I have no idea what I will learn this year. None. I’m sure I’ll realize soonish. I usually do when I start thinking this way.

On the night of my 38th birthday I celebrated investment. It was glorious.


Posted in Feats of Wonder, Learning Life | 2 Comments

Standing in the Same River

I am told that you never stand in the same river twice. I am not sure. Maybe.

There are times in this last three weeks that it has felt like the same river. At times like boarding school, large scale implementation projects and more often that I would have liked- junior high.

The water was cold and fast moving and it almost took my breath away.

I have been held up, kept warm, nourished.

A random classmate who is one of the kindest women I’ve ever met. I should like to be her when I grow up. (She’s younger than me, I have some catching up to do). Ms. Fab who has rescued me and comforted me and on one of the hardest days here simply told me that she was coming to get me. A friend I have called every night. Every night I call and I tell him how much I dislike most of my team. I tell him a bit about interesting readings and the fact that someone complained it is “too hard” and every night he listens to me and never tries to fix it.

And the amazing and glorious Mr. Spit. Who tells me every day that he believes in me. That I can do this. That I am smart and funny and capable and I have something to give. (My team does not believe this.)

I don’t know. Maybe this isn’t the same water. It is the same river.

And I am glad of company in it.

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If you know me in real life, you know that I’m not finding the academic portion of my MBA particularly difficult. It isn’t a breeze, there’s reading and essays and mid terms and homework, but it’s not rub your belly pat your head hard (Or impossible. That’s impossible). It’s all about time management and focus and concentrating effort on the right things and getting good at distilling an argument. I’m pretty competent at those things.

What’s killing me is the team work.

No. Actually what’s killing me is my team. I described them to someone as “not my people”. I’m not some sort of gentle flower that only copes with people exactly like her. I can make it work.

Usually I don’t have to. My clients and colleagues – the vast majority really, are kind, smart and likeable people.

They believe in collaboration. Not because it’s how you get good marks or because someone in authority said you “should”, but because when we take a single idea and we build on it together, we get something that vastly exceeds the sum of a part. When it’s done most brilliantly I don’t recognize my idea and you don’t see yours, instead we sit back at the end and we are struck by the luminosity and simplicity and elegance of what we did. We know in the marrow of our bones that we could not have achieved this on our own.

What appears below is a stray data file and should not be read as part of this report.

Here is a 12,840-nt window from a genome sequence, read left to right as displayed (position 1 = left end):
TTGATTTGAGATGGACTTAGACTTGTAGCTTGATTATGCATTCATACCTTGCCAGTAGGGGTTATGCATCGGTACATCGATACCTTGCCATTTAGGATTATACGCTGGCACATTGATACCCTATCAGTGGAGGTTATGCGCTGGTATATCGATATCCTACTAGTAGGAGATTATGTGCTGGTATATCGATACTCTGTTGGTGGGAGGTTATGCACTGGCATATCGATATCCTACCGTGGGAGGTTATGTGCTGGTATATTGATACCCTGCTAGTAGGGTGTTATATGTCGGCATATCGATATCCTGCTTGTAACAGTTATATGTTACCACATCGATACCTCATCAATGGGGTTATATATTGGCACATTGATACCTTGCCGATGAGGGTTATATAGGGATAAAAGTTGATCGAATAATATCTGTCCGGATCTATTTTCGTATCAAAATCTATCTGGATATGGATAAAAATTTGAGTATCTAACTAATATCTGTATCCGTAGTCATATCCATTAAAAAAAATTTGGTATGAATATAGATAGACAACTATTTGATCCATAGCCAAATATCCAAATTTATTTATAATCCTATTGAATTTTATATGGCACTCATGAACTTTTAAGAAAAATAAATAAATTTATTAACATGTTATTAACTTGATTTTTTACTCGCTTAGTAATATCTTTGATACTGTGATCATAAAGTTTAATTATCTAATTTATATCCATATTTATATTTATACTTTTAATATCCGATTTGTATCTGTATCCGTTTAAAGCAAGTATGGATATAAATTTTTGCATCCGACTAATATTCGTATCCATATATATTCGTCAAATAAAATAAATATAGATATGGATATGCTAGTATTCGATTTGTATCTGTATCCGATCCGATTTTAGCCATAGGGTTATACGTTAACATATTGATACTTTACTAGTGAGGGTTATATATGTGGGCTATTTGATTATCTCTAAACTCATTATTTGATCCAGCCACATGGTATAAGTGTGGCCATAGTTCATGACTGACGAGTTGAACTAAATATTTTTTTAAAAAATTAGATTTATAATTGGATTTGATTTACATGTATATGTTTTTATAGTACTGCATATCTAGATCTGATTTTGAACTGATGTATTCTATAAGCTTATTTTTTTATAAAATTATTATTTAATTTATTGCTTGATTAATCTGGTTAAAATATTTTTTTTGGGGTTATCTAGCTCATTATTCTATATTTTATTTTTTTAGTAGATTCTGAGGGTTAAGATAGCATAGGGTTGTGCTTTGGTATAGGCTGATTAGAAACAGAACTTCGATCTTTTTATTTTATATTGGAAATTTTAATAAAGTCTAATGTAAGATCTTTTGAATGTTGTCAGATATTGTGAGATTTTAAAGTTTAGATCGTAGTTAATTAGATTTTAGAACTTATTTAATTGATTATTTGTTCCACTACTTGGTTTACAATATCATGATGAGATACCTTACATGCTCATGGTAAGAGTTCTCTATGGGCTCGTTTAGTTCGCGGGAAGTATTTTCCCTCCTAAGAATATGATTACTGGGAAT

I was in a team meeting on Saturday and several members of my team were overjoyed to discover that a number of other teams were taking a patently wrong approach to a problem. This wasn’t a degree of interpretation, the other teams were wrong. This isn’t competitive. We are marked for this assignment on the merits. On the face of it, it neither helps us nor hinders us if another team fails. It’s nothing to do with us.

Save this. These are my classmates. I will be on other teams with them. They are people. Humans. Working on a team. Their assignment is also worth 30% of their final mark. Competition not only doesn’t matter, it’s not only a useless diversion from the merits of our own assignment (“we were better than the other team” isn’t actually going to get us a better mark), it’s not the world I want to live in.


I don’t understand the competition. I can see that it’s happening. I just don’t understand it. Why is that where you went?

I don’t want to understand it.

It’s not illegal, it’s not even immoral.

It’s just not me.

It’s the not the world I want to live in.

You be the person who cheers at another’s failure.

I’ll just be over here. Looking for collaboration. Looking at what we are doing and realizing that it could have been brilliant, it could have been remarkable, we could have raised the water line for all of us and how amazing would that have been. What might it have been like to think back a decade from now and realize how much we achieved building more than the sum of the parts.

I’m sad. Hurt. Weary.


This was hard to write, because I don’t want to sound sanctimonious. I mean it when I say that they can be them. I just can’t join in. That’s hard and lonely and isolating. They took a chunk out of me because I don’t want to succeed badly enough in their eyes. That hurt some.


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Learning and Confirmation

There is this terrible moment  . . . in hallways, in the cafeteria, where someone comes up to me and asks me how I’m managing. They say it with a sort of wild-eyed look.